It might confuse you but give you a whiff of an understanding. A very basic understanding- incomplete yet, alluring. Perhaps, carrying a hint of nationhood. Yet, it is a paradox often hotly debated albeit understood by a very few. What on earth does Hindutva mean? Let’s begin with a common analogy. The Rainbow has 7 different colours but one combined appearance. A singular essence. It might seem divided at the core but is united as one identity. The essence of Hindutva has often portrayed myriad views akin to a rainbow’s colours- each different from the other in reflection and shade- but is still a single ideology.
At its core, Hindutva stands for an all-encompassing Hindu way of life. Concerning an utterly Hindu sense. The classicists have described it with seemingly similar terms and phrases- that complement each other- Hindu. Hindustan. Hindustani. That said, fundamentally it isn’t and wasn’t supposed to be a totalitarian idea. Suggestive of autocracy. Even if, it seems so. And hell, might just be to many who’ve come to oppose the thought with vehemence.
In the proverbial sense of the word, Hindutva, suggestive of an idea where India is supposedly about Hindu’s and therefore, a purveyor of a very Hindu essence is not a philosophy. It isn’t an ideology either. That said, it’s both dogmatic and ill-conceived a thought and cannot be termed as either any philosophy or an ideology since both ideologists and philosophers base arguments and submissions on thoughtfu contexts. There is a stmulus for an argument. A validity for probing a thought.
Proverbially, Hindutva is a blind man’s elephant. Carrying myriad views. Multiple viewing points. But, it could be argued, for it being centred on stream of thought and just that alone- a very vague subject. You’d be wrong to think that it is a term concocted by any political party, even though it has today sadly become a subject of mass propaganda, a tool using which self-centred political minds accentuate and propagate their own ideologues. Hindutva isn’t a Narendra Modi term. Hindutva doesn’t rest toward the congress.
Several decades ago, toward the end of the 1930s, the eternally brave and tireless freedom revolutionary, Vinayak Damodar Savarkar, also hailed as Veer Savarkar, propounded the concept of Hindutva. He was and is a legend and is worshiped for his die-hard passion and love for India, a country, according to him, was a ‘Fatherland’. Not a motherland, as it’s often referred to. At a time when India was wounded, belted, charred and besieged by the traumatic British/Colonial rule, Savarkar’s forebearance and wisdom behind Hindutva was to unite the often intellectually and nationally scattered countrymen who thought of themselves as- Muslims, Sikhs, Christians and Hindus.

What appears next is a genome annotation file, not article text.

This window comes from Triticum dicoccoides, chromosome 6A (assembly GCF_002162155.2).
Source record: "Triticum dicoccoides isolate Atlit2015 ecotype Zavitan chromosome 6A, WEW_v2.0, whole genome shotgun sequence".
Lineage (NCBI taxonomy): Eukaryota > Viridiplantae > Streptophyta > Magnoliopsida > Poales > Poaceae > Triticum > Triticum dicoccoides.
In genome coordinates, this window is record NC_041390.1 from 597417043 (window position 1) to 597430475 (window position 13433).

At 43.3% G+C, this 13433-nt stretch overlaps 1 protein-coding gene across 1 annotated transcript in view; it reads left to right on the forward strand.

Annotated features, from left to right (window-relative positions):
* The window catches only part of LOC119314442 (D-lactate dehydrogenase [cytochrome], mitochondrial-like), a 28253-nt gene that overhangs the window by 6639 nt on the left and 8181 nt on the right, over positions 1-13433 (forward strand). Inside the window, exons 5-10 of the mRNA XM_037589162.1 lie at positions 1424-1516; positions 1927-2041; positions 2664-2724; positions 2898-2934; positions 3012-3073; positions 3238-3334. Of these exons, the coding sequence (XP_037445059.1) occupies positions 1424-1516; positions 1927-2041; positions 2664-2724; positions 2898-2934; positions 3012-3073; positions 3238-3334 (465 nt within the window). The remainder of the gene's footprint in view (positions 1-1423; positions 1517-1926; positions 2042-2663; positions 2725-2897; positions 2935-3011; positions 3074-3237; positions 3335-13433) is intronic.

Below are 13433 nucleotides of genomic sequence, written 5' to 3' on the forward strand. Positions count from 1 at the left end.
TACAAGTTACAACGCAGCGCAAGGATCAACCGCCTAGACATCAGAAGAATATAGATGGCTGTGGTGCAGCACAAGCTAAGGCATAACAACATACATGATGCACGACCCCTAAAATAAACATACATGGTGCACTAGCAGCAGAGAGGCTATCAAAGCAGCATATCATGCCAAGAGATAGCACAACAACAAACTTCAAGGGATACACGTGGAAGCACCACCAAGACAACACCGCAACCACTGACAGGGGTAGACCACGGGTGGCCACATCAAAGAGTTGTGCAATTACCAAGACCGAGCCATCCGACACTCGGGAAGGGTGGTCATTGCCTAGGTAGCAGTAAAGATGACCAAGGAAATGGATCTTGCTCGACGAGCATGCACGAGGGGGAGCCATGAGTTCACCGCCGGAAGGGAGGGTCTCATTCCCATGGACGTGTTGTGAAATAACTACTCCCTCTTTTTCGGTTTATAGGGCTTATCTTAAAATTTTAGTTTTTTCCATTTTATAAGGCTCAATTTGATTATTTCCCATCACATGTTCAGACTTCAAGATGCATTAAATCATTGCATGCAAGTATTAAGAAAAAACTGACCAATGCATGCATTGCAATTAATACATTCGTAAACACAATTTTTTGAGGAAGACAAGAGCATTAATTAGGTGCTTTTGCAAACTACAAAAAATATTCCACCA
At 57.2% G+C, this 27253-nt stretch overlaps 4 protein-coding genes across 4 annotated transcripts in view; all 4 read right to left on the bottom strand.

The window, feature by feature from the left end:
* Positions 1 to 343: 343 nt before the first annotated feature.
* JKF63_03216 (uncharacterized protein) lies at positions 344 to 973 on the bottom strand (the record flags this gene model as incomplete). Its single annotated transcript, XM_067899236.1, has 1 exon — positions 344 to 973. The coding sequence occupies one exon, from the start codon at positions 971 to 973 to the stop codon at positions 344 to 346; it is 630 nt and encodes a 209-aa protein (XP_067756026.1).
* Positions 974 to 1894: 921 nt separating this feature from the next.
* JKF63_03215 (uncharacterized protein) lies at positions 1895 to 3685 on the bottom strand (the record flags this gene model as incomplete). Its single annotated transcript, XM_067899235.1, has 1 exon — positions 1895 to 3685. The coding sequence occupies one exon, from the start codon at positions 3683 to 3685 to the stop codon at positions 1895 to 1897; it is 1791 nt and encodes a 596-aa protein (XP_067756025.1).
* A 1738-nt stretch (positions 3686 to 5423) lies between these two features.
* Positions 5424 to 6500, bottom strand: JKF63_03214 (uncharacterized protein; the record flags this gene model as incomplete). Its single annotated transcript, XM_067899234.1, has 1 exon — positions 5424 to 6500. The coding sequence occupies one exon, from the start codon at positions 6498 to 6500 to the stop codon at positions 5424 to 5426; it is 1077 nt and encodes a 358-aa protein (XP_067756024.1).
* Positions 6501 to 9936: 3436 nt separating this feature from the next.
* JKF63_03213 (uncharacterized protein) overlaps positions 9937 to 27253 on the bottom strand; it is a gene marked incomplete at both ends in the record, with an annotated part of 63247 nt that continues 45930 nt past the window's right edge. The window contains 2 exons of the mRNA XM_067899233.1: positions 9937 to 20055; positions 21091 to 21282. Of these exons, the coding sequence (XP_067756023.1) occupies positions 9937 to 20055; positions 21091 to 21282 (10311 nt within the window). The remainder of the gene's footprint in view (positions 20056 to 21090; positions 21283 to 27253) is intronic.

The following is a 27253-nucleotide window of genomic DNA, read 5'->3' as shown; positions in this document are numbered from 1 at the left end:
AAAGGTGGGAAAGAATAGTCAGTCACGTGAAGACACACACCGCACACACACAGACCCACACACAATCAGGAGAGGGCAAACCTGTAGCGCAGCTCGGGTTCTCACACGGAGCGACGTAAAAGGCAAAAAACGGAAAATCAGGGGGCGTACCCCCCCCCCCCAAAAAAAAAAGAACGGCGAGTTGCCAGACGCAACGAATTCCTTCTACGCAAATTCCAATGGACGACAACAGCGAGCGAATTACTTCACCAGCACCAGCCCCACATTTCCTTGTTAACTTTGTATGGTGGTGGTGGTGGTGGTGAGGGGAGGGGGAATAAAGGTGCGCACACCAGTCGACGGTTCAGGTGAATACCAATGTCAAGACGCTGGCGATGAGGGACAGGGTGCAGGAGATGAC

Consider this: You are a citizen of Gurgaon. Does it matter if you are a Muslim or a Hindu? Your geographical identity is a Gurgaon-ite. Just like the Marathi’s, Punjabi’s and those hailing from Southern India in Mumbai are termed Mumbaikars. Even though, not everyone necessarily is a Maharashtrian in the colloquial sense of the word. Savarkar’s Hindutva was a concept more elaborately embued toward an India keen to discover their cultural identity. Hindutva today has been constantly hurried into, immensely debated around the country, more vaguely than the idea ever was, hurled abuses at and tied to varying measures that have either belittled its founding principle or demeaned the ideas’ DNA. The fundaments of Hindutva carried an essence built around a Hindu conception. Spirituality, eternal love toward the ‘Fatherland’, seeing things as sacred and peaceful co-existence were the essential custodians of the thought.
But in the post-Savarkar era, soon upon the formation of the Sangh Parivar- the RSS, Vishwa Hindu Parishad, Hindutva was morphed and coloured as if it were a living being capable of changing clothing, colour and skin. It could be argued that the failure of the liberal secularist institutions of India have led to the growth of controversy, an extra formation of skin around an already layered idea called Hindutva. Classically, it won’t be wrong to suggest that Hindutva was a response to the threat of secularism. The Hindu nationalists who aspired to revive a long forgotten but ‘checkered’ glorious Hindu past, perhaps wanting to base India around the context of everything Hindu viewed secularism as an eminent threat against the lasting of Hindutva. Today, it is a sharp, double-edged sword that either appears morphed in front of its original founding idea or bleeds from acerbic, half-hearted, ill-conceived views that stem from political lobbying and serve no relevant purpose.